American high school pictures are a genre with hundreds of entries, especially following the success of the appealing Fast Times at Ridgemont High (1982).  Most of them try to be amusing and depict students doing anything except studying and learning.   In the light as well as in the few "serious" pictures the teachers are the victims of their classes.  The grandpa of such works may be the famous The Blackboard Jungle (1955) whose screening at the Cannes Festival brought out protests by Americans because "of the bad name it gave U. S.  schools. "
Teaching Mrs.  Tingle turns the tables on most high-school films, as Mrs. T. , a martinet and a tyrant, is the persecutor of the kids.

The title was originally Killing Mrs.  Tingle, but given the increasing rash of real-life school killings, it was changed.  There may be a loss of audience among some amateurs of teacher-murder, but since there are no corpses in the film, "Teaching" is a better title and has the benefit of catchy alliteration.  Yet even then, the name Tingle sends the wrong message.  It would have been fine if it evoked someone who does things to you, such as appeal or titillation.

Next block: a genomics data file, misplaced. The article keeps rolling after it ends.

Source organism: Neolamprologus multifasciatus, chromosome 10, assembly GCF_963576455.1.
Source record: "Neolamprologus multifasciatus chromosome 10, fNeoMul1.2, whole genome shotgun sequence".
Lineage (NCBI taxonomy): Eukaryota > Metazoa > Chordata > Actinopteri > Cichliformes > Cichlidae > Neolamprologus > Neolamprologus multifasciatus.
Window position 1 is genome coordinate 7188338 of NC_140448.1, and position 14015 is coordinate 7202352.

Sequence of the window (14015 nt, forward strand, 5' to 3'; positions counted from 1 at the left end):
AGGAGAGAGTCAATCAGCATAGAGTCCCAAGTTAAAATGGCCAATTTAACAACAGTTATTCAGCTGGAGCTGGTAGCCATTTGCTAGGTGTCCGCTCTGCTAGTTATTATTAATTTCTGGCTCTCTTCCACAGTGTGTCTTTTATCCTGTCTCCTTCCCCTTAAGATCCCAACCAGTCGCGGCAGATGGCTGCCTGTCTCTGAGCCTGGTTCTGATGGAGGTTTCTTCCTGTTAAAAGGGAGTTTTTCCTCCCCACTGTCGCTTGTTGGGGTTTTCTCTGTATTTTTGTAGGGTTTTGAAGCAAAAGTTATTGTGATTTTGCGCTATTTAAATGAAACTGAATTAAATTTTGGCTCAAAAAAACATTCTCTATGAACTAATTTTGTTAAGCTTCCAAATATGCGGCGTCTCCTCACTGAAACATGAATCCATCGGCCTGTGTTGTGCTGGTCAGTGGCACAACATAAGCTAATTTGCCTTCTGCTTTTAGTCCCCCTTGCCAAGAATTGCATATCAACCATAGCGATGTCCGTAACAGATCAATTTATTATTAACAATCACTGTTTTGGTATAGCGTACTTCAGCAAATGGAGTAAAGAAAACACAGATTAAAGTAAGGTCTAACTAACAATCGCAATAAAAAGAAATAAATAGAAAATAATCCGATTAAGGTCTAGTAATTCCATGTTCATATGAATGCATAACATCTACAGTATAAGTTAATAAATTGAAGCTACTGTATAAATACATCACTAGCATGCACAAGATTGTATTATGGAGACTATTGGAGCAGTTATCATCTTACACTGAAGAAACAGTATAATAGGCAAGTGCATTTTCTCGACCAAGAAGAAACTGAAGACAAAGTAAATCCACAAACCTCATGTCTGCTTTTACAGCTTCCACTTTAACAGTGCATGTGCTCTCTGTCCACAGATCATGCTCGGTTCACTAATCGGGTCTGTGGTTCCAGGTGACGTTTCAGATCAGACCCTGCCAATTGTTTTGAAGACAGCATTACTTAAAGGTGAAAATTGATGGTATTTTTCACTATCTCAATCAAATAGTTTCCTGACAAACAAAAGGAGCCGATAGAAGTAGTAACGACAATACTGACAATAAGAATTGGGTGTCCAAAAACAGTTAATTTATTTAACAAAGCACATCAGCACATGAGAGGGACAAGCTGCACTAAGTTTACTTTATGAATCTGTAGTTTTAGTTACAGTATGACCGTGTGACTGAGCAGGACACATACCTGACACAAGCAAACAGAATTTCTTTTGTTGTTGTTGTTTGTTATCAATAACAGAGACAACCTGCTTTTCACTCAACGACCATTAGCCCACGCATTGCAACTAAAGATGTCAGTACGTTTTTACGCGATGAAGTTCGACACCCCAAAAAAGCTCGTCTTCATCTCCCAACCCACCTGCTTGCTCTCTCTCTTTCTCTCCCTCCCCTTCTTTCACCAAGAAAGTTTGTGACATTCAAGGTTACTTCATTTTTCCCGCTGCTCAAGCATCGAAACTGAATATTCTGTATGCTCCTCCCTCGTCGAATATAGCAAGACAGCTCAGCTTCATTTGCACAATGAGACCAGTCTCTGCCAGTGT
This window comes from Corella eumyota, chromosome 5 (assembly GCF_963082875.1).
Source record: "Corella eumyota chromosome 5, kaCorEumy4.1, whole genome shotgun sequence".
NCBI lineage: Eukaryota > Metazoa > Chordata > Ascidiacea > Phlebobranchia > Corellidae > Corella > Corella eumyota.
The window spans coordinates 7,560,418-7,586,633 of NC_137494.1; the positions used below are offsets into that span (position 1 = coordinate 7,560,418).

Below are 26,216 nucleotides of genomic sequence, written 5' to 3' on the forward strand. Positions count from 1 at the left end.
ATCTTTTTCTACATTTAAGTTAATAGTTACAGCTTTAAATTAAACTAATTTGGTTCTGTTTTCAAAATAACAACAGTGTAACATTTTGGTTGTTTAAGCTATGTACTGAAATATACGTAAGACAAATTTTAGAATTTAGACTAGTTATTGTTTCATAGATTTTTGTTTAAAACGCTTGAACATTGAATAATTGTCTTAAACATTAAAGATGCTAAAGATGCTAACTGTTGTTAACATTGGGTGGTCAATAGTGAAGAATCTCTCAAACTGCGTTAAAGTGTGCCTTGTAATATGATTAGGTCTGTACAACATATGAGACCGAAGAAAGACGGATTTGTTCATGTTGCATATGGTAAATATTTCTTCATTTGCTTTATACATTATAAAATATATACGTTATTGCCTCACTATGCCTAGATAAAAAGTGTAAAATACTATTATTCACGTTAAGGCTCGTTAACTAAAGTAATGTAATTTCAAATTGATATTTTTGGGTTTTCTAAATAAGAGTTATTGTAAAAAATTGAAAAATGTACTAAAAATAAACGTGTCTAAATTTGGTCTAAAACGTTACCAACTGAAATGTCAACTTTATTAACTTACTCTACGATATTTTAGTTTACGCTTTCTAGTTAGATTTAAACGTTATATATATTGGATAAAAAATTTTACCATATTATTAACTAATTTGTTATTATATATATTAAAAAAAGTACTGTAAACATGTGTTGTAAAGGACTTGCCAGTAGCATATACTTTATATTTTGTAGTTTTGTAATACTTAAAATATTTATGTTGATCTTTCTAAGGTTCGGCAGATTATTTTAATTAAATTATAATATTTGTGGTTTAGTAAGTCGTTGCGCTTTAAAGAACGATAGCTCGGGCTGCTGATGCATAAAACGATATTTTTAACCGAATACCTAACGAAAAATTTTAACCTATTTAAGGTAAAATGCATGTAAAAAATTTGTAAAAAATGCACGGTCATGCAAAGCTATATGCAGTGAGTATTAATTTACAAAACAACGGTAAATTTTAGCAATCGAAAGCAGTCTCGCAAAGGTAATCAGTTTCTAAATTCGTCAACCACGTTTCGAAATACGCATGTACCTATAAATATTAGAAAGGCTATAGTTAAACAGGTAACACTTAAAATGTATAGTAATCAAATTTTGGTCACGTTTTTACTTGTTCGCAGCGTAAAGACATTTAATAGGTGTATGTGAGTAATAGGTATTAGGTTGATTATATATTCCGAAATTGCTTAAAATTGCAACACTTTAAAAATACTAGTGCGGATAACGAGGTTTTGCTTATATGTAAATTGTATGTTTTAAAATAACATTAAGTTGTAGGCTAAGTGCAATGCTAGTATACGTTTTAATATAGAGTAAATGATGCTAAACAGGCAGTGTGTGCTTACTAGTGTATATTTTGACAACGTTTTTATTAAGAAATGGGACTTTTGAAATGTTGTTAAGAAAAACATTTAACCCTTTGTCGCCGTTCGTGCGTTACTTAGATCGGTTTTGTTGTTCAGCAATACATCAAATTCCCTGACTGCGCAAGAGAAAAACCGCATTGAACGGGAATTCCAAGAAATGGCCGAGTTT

On the other hand, could this be an attempt at irony, which is something that Mrs.  T  likes to define, and to dispense nastily and sarcastically to all: students, staff, colleagues, administrators --and most likely to grocery clerks, waiters, salespeople and everybody else.  Worse yet, she's a master of put-downs which inevitably make all wilt in her presence and all hate her.   She even uses her unpleasantness to get her wishes via innuendoes, as when she blackmails the principal whose secret (he's in Alcoholics Anonymous) she knows.